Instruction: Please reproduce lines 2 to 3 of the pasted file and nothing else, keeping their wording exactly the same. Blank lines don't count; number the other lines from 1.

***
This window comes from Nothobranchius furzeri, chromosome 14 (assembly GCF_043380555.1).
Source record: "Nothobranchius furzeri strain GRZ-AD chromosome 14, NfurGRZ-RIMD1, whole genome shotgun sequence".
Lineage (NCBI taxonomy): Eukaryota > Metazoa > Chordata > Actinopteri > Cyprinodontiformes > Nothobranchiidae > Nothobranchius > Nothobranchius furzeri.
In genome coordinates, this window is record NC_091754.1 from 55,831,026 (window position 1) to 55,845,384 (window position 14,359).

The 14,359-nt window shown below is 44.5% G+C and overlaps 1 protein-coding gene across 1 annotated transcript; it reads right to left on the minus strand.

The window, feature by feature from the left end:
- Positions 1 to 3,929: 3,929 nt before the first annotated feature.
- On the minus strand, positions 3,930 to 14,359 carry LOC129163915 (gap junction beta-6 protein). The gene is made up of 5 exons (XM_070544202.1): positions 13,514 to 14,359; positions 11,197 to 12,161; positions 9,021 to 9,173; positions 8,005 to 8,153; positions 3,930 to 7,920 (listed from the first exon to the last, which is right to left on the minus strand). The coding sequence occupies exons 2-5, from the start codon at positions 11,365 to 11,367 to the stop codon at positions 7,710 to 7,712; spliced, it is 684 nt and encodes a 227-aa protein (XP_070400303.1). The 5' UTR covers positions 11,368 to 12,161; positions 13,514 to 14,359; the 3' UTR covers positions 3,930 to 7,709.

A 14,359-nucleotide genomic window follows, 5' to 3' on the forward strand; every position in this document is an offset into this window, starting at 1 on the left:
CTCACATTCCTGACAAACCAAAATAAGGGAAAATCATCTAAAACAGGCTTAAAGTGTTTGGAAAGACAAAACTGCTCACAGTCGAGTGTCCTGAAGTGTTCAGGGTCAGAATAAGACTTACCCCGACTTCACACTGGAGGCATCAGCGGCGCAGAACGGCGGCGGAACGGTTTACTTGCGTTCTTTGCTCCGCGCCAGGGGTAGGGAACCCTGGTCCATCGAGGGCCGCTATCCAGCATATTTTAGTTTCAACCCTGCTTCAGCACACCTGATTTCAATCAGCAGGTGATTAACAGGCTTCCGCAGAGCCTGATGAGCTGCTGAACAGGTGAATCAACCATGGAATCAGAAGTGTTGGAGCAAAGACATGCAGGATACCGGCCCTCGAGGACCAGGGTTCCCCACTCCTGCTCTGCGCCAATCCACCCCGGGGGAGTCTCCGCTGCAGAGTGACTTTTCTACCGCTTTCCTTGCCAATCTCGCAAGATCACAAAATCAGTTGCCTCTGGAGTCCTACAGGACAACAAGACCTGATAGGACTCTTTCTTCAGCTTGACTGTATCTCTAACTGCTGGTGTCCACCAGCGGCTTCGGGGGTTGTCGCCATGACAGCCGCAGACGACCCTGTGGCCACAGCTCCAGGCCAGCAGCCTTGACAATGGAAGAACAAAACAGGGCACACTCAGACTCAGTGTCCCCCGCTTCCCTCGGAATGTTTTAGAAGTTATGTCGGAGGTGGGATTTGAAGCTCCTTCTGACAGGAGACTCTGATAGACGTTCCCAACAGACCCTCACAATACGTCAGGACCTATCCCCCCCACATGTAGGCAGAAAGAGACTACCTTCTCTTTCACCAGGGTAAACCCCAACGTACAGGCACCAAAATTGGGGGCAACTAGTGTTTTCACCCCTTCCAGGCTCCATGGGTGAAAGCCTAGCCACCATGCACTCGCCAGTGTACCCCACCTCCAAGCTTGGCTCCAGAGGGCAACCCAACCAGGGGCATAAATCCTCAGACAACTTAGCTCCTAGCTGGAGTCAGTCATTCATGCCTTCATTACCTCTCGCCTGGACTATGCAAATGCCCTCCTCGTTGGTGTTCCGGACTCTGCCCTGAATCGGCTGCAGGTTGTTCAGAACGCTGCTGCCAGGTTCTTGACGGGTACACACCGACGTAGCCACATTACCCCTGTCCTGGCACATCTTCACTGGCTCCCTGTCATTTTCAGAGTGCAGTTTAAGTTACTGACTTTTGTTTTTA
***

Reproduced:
Source record: "Nothobranchius furzeri strain GRZ-AD chromosome 14, NfurGRZ-RIMD1, whole genome shotgun sequence".
Lineage (NCBI taxonomy): Eukaryota > Metazoa > Chordata > Actinopteri > Cyprinodontiformes > Nothobranchiidae > Nothobranchius > Nothobranchius furzeri.